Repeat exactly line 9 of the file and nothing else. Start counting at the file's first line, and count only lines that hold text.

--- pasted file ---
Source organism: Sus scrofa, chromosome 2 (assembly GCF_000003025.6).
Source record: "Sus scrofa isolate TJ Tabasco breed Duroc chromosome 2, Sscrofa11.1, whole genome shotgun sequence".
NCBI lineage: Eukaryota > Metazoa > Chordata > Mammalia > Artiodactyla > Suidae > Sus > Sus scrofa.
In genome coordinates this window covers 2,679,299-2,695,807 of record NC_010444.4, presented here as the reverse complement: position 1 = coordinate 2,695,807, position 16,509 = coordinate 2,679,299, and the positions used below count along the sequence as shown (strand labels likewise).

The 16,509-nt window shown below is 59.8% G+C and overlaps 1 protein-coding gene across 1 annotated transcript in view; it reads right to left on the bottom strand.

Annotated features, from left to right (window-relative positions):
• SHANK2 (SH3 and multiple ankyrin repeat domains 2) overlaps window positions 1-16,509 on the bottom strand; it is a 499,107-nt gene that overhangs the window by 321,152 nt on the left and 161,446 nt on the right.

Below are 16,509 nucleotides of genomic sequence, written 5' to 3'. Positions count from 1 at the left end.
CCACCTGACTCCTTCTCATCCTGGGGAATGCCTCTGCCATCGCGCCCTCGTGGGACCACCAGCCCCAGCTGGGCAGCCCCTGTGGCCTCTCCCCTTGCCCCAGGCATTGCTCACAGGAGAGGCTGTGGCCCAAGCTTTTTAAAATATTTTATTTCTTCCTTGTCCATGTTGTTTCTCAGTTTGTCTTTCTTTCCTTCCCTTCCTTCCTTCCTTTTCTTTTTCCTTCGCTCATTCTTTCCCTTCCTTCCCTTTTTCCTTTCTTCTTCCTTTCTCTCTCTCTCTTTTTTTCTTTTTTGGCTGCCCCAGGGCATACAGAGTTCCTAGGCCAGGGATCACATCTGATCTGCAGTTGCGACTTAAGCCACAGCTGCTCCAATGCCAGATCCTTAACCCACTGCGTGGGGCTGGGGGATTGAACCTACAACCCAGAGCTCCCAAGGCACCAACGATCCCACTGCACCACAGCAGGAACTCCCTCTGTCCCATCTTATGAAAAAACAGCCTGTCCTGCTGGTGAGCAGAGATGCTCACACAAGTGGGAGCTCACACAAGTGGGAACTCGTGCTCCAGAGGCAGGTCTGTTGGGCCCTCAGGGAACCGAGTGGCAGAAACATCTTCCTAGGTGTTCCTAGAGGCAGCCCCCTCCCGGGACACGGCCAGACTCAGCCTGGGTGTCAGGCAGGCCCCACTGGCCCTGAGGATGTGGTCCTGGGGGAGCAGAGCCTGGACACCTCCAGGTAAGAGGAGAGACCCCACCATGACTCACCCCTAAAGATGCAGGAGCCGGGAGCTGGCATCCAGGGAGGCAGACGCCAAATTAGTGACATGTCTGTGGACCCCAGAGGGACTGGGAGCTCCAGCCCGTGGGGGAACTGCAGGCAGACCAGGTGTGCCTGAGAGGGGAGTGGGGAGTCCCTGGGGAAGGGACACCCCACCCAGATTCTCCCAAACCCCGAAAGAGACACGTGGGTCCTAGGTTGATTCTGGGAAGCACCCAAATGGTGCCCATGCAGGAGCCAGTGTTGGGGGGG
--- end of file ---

CCACCTGACTCCTTCTCATCCTGGGGAATGCCTCTGCCATCGCGCCCTCGTGGGACCACCAGCCCCAGCTGGGCAGCCCCTGTGGCCTCTCCCCTTGCCCCAGGCATTGCTCACAGGAGAGGCTGTGGCCCAAGCTTTTTAAAATATTTTATTTCTTCCTTGTCCATGTTGTTTCTCAGTTTGTCTTTCTTTCCTTCCCTTCCTTCCTTCCTTTTCTTTTTCCTTCGCTCATTCTTTCCCTTCCTTCCCTTTTTCCTTTCTTCTTCCTTTCTCTCTCTCTCTTTTTTTCTTTTTTGGCTGCCCCAGGGCATACAGAGTTCCTAGGCCAGGGATCACATCTGATCTGCAGTTGCGACTTAAGCCACAGCTGCTCCAATGCCAGATCCTTAACCCACTGCGTGGGGCTGGGGGATTGAACCTACAACCCAGAGCTCCCAAGGCACCAACGATCCCACTGCACCACAGCAGGAACTCCCTCTGTCCCATCTTATGAAAAAACAGCCTGTCCTGCTGGTGAGCAGAGATGCTCACACAAGTGGGAGCTCACACAAGTGGGAACTCGTGCTCCAGAGGCAGGTCTGTTGGGCCCTCAGGGAACCGAGTGGCAGAAACATCTTCCTAGGTGTTCCTAGAGGCAGCCCCCTCCCGGGACACGGCCAGACTCAGCCTGGGTGTCAGGCAGGCCCCACTGGCCCTGAGGATGTGGTCCTGGGGGAGCAGAGCCTGGACACCTCCAGGTAAGAGGAGAGACCCCACCATGACTCACCCCTAAAGATGCAGGAGCCGGGAGCTGGCATCCAGGGAGGCAGACGCCAAATTAGTGACATGTCTGTGGACCCCAGAGGGACTGGGAGCTCCAGCCCGTGGGGGAACTGCAGGCAGACCAGGTGTGCCTGAGAGGGGAGTGGGGAGTCCCTGGGGAAGGGACACCCCACCCAGATTCTCCCAAACCCCGAAAGAGACACGTGGGTCCTAGGTTGATTCTGGGAAGCACCCAAATGGTGCCCATGCAGGAGCCAGTGTTGGGGGGG